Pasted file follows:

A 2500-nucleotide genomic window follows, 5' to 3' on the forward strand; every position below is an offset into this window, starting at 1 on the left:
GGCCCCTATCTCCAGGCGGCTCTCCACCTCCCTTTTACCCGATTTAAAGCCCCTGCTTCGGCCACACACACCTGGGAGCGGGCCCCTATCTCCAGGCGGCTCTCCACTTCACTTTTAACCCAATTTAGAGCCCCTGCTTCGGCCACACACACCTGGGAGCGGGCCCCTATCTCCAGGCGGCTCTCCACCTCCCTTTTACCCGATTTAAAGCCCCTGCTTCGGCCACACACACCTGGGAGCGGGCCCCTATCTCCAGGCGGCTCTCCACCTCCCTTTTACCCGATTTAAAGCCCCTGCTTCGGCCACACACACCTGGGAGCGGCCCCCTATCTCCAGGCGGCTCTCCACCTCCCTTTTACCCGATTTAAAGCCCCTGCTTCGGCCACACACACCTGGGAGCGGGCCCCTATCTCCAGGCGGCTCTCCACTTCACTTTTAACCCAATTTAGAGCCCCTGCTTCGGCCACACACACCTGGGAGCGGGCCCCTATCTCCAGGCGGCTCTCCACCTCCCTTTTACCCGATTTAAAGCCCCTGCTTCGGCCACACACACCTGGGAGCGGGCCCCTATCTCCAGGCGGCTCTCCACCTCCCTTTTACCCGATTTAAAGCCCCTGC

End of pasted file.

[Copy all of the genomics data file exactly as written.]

A 2500-nucleotide genomic window follows, 5' to 3' on the forward strand; every position below is an offset into this window, starting at 1 on the left:
GGCCCCTATCTCCAGGCGGCTCTCCACCTCCCTTTTACCCGATTTAAAGCCCCTGCTTCGGCCACACACACCTGGGAGCGGGCCCCTATCTCCAGGCGGCTCTCCACTTCACTTTTAACCCAATTTAGAGCCCCTGCTTCGGCCACACACACCTGGGAGCGGGCCCCTATCTCCAGGCGGCTCTCCACCTCCCTTTTACCCGATTTAAAGCCCCTGCTTCGGCCACACACACCTGGGAGCGGGCCCCTATCTCCAGGCGGCTCTCCACCTCCCTTTTACCCGATTTAAAGCCCCTGCTTCGGCCACACACACCTGGGAGCGGCCCCCTATCTCCAGGCGGCTCTCCACCTCCCTTTTACCCGATTTAAAGCCCCTGCTTCGGCCACACACACCTGGGAGCGGGCCCCTATCTCCAGGCGGCTCTCCACTTCACTTTTAACCCAATTTAGAGCCCCTGCTTCGGCCACACACACCTGGGAGCGGGCCCCTATCTCCAGGCGGCTCTCCACCTCCCTTTTACCCGATTTAAAGCCCCTGCTTCGGCCACACACACCTGGGAGCGGGCCCCTATCTCCAGGCGGCTCTCCACCTCCCTTTTACCCGATTTAAAGCCCCTGC